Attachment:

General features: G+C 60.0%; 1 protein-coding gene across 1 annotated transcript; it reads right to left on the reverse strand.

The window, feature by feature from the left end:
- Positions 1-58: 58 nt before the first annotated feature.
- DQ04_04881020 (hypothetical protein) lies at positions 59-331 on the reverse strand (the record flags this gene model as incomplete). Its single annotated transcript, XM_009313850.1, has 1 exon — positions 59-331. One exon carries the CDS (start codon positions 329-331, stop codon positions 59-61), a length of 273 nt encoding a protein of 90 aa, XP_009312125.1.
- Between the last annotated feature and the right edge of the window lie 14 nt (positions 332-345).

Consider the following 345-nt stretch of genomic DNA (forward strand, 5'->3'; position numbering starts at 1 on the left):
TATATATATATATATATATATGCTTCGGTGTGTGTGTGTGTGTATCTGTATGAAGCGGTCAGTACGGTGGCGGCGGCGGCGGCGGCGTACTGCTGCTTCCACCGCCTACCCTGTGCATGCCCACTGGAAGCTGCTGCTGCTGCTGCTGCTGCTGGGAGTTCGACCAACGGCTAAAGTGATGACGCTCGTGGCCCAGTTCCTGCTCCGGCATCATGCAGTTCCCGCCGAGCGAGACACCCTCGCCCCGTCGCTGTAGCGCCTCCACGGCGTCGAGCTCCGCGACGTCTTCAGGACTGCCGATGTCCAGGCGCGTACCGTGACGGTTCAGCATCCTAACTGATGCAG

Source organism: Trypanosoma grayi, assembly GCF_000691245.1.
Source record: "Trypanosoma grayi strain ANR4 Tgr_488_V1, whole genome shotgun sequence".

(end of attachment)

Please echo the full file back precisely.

General features: G+C 60.0%; 1 protein-coding gene across 1 annotated transcript; it reads right to left on the reverse strand.

The window, feature by feature from the left end:
- Positions 1-58: 58 nt before the first annotated feature.
- DQ04_04881020 (hypothetical protein) lies at positions 59-331 on the reverse strand (the record flags this gene model as incomplete). Its single annotated transcript, XM_009313850.1, has 1 exon — positions 59-331. One exon carries the CDS (start codon positions 329-331, stop codon positions 59-61), a length of 273 nt encoding a protein of 90 aa, XP_009312125.1.
- Between the last annotated feature and the right edge of the window lie 14 nt (positions 332-345).

Consider the following 345-nt stretch of genomic DNA (forward strand, 5'->3'; position numbering starts at 1 on the left):
TATATATATATATATATATATGCTTCGGTGTGTGTGTGTGTGTATCTGTATGAAGCGGTCAGTACGGTGGCGGCGGCGGCGGCGGCGTACTGCTGCTTCCACCGCCTACCCTGTGCATGCCCACTGGAAGCTGCTGCTGCTGCTGCTGCTGCTGGGAGTTCGACCAACGGCTAAAGTGATGACGCTCGTGGCCCAGTTCCTGCTCCGGCATCATGCAGTTCCCGCCGAGCGAGACACCCTCGCCCCGTCGCTGTAGCGCCTCCACGGCGTCGAGCTCCGCGACGTCTTCAGGACTGCCGATGTCCAGGCGCGTACCGTGACGGTTCAGCATCCTAACTGATGCAG

Source organism: Trypanosoma grayi, assembly GCF_000691245.1.
Source record: "Trypanosoma grayi strain ANR4 Tgr_488_V1, whole genome shotgun sequence".